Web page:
Brush wood checks:


These are porous checks constructed across the gully with wooden pegs and brush wood and are adoptable in all areas.




     These are dams made of wire-woven baskets filled with stones placed in trench of suitable size across steep-sloped gullies to trap erosion debris during rains. They are adoptable in all areas of high slopes and high rainfall.


Water recharge pit:


Pit is opened in the soils where there is less water infiltration rate. The pit is opened in the gentle slope nalas / gullies where the upper reaches are already treated and so there is less scope of siltation. These should be opened preferably adjacent to open / bore wells.


2. Middle reaches treatment:


Dry stone checks/ Rock filled dam:


     These structures are constructed where there is no necessity of impounding more water and to avoid further scoring. There are constructed at the points where gullies join and gullies of serious nature. The availability of stones should be within 40kms distance.


 Small sunken ponds:


     The rain water that would have flown in gullies will be sorted so that the moisture percentage around the cropped area is increased. The excavated soil is put as bund so that water storage is increased.


Ravine Reclamation structure (RRS):


     RRS is a masonry structure consisting of a body wall, apron and header. The banks are protected by stone revetment to further scouring. They are constructed to control head movement of gullies, avoid further widening and deepening ravine. Reduce sedimentation of tanks/reservoirs to provide protective irrigation, drinking water for the cattle and wild life, increase moisture regime and recharge underground waier table. They are constructed in ravines with depth of 2.5 to 3.5m width 8 to 15m and catchment area 15 - 25ha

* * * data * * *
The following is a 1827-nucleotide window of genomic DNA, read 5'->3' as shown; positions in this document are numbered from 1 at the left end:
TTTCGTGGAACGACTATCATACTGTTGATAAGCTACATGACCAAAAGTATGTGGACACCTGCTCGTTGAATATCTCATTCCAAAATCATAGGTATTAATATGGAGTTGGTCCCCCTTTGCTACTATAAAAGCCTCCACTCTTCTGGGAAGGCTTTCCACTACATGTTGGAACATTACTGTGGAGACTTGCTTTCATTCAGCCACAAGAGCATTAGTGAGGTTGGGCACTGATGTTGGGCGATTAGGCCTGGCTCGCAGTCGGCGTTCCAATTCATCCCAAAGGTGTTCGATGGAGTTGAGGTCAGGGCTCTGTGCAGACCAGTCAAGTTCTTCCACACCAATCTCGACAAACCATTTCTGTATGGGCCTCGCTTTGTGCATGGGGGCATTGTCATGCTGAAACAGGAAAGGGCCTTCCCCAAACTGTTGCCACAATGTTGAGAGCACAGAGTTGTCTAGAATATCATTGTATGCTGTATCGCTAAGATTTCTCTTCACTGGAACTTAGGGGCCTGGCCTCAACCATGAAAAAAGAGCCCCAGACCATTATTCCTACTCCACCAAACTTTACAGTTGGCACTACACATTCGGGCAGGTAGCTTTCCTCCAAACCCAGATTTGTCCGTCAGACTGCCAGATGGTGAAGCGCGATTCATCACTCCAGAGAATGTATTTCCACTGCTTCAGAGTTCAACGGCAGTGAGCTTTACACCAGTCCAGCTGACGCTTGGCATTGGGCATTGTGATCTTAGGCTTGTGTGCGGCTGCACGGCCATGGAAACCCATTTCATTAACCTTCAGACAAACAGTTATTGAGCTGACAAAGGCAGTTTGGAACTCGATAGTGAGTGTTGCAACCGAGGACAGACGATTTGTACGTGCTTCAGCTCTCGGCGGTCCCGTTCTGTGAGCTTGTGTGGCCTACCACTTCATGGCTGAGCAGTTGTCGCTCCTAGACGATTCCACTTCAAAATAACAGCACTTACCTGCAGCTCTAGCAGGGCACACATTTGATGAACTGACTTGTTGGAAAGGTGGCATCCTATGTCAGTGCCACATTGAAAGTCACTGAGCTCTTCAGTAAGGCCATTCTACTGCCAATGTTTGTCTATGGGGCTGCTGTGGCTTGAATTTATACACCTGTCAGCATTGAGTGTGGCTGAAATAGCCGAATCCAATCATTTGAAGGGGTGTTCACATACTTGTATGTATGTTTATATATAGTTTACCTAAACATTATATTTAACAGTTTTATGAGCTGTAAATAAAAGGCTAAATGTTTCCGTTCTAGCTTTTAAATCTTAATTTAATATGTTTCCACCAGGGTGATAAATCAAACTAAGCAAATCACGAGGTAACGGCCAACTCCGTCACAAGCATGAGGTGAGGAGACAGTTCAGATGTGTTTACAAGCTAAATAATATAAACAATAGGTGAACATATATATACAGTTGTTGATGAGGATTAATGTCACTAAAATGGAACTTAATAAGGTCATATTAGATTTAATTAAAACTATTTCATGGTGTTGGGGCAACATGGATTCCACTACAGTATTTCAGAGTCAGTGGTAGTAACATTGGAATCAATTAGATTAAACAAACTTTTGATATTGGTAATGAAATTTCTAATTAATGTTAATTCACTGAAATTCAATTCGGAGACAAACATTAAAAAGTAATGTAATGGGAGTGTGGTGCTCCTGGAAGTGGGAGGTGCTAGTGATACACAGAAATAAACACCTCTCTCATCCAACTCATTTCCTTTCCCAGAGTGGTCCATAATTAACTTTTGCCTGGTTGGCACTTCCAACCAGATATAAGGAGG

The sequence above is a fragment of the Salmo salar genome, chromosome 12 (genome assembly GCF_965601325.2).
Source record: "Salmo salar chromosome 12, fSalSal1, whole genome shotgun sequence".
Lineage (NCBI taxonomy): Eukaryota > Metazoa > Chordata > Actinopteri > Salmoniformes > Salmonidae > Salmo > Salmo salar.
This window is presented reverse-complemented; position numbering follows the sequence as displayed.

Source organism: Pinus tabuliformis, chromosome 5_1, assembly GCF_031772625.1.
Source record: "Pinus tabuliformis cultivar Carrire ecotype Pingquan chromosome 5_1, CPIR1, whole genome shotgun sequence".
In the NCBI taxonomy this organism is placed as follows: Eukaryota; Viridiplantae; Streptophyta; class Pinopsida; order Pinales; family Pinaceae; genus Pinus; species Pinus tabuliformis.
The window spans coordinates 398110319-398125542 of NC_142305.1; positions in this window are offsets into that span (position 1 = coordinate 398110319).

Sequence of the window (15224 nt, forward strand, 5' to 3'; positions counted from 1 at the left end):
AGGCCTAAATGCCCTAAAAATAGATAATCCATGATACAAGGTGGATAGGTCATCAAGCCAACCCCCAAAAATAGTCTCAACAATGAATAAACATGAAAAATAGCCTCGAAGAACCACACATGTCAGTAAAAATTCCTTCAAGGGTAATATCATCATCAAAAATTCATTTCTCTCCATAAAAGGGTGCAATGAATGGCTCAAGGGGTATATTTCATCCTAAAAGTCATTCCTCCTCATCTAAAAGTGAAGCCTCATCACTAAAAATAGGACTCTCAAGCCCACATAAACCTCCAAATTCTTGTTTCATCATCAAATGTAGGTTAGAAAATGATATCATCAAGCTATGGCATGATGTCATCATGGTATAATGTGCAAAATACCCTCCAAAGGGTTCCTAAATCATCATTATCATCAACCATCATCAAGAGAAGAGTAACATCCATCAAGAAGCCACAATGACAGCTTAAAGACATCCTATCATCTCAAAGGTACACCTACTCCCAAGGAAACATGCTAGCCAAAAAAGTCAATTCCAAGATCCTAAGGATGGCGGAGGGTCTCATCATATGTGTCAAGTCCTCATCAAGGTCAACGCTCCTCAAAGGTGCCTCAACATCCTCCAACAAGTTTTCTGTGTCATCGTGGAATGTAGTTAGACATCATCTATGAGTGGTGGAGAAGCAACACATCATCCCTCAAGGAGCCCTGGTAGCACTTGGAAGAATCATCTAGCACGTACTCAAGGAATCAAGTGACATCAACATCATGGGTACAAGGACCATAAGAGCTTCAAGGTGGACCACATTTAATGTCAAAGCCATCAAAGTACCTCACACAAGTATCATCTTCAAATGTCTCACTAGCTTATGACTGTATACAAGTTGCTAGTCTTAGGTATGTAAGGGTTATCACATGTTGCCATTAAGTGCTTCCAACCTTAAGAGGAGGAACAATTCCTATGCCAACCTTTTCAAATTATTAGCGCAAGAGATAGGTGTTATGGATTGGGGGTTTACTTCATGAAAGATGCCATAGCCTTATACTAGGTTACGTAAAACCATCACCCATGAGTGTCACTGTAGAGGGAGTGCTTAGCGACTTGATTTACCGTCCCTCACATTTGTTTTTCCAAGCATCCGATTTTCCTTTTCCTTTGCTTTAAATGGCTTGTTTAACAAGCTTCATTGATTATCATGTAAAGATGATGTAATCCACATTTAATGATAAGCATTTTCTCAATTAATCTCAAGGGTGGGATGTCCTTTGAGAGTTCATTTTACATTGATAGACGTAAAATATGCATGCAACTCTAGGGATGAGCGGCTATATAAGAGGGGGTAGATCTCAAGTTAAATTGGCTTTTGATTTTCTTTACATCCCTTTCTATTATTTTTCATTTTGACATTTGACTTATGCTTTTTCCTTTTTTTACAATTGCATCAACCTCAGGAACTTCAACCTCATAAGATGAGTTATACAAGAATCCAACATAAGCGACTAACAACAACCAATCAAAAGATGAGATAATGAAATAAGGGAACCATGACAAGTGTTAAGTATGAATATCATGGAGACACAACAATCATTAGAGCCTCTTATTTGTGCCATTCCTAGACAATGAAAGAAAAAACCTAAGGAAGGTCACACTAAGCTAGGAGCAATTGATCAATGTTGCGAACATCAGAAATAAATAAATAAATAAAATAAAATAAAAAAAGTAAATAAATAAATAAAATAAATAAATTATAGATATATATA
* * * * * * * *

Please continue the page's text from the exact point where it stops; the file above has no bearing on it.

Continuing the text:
3. Lower reaches treatment:


Check dams:


     These are stone masonry structures constructed across deep nala with the objective of controlling runoff water, reducing sedimentation of tanks/ reservoirs, providing protective irrigation, drinking water for the cattle and wild life & to recharge underground water table.


Vented dam: Cement


     Missionary work taken up in the high rainfall area. The vents are provided to allow the water flow during the rainy season and store water after the decrease in rainfall. Wooden Flanks are provided to close the vents. The stored water is used for irrigation.


Nala bunds:


     This structure consists of homogenous earthen embankment constructed across the nalas / valleys in arable & non arable lands to store run-off for recharging ground water & make water available for social & agricultural use at surface level.


Percolation tank:


This is also Nala bund but with stone, cement masonary out let to drain the excess water. This is opted where there is less scope for cut-out let.

Last Updated: 28-11-2019 06:46 PM Updated By: Savitha Y S